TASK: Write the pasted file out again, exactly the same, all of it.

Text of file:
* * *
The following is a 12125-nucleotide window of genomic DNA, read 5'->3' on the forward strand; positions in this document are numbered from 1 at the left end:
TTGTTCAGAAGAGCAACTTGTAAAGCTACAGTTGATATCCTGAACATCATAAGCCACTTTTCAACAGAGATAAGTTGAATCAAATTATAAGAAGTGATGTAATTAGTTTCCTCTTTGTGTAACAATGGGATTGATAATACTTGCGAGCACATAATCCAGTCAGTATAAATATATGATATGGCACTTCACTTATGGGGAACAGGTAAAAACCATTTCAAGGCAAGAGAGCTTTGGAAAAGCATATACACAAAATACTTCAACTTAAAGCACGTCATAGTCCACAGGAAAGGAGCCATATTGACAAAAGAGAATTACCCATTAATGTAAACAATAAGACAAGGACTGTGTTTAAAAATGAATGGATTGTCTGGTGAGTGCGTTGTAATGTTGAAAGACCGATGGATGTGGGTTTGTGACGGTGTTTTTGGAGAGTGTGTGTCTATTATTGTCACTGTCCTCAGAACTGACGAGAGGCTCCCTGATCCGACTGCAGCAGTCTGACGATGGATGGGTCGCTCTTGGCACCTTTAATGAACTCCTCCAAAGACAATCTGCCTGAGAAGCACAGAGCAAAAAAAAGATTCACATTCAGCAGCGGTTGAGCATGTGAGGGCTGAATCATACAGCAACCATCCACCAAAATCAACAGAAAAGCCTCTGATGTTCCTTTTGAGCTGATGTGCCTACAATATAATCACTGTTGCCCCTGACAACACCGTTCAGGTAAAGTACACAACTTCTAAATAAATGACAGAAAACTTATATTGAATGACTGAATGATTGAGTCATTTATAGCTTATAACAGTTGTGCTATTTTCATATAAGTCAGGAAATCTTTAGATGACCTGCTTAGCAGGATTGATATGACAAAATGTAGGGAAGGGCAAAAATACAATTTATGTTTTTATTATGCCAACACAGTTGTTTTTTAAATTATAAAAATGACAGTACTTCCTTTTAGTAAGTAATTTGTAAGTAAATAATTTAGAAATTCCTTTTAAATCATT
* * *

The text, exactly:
The following is a 12125-nucleotide window of genomic DNA, read 5'->3' on the forward strand; positions in this document are numbered from 1 at the left end:
TTGTTCAGAAGAGCAACTTGTAAAGCTACAGTTGATATCCTGAACATCATAAGCCACTTTTCAACAGAGATAAGTTGAATCAAATTATAAGAAGTGATGTAATTAGTTTCCTCTTTGTGTAACAATGGGATTGATAATACTTGCGAGCACATAATCCAGTCAGTATAAATATATGATATGGCACTTCACTTATGGGGAACAGGTAAAAACCATTTCAAGGCAAGAGAGCTTTGGAAAAGCATATACACAAAATACTTCAACTTAAAGCACGTCATAGTCCACAGGAAAGGAGCCATATTGACAAAAGAGAATTACCCATTAATGTAAACAATAAGACAAGGACTGTGTTTAAAAATGAATGGATTGTCTGGTGAGTGCGTTGTAATGTTGAAAGACCGATGGATGTGGGTTTGTGACGGTGTTTTTGGAGAGTGTGTGTCTATTATTGTCACTGTCCTCAGAACTGACGAGAGGCTCCCTGATCCGACTGCAGCAGTCTGACGATGGATGGGTCGCTCTTGGCACCTTTAATGAACTCCTCCAAAGACAATCTGCCTGAGAAGCACAGAGCAAAAAAAAGATTCACATTCAGCAGCGGTTGAGCATGTGAGGGCTGAATCATACAGCAACCATCCACCAAAATCAACAGAAAAGCCTCTGATGTTCCTTTTGAGCTGATGTGCCTACAATATAATCACTGTTGCCCCTGACAACACCGTTCAGGTAAAGTACACAACTTCTAAATAAATGACAGAAAACTTATATTGAATGACTGAATGATTGAGTCATTTATAGCTTATAACAGTTGTGCTATTTTCATATAAGTCAGGAAATCTTTAGATGACCTGCTTAGCAGGATTGATATGACAAAATGTAGGGAAGGGCAAAAATACAATTTATGTTTTTATTATGCCAACACAGTTGTTTTTTAAATTATAAAAATGACAGTACTTCCTTTTAGTAAGTAATTTGTAAGTAAATAATTTAGAAATTCCTTTTAAATCATT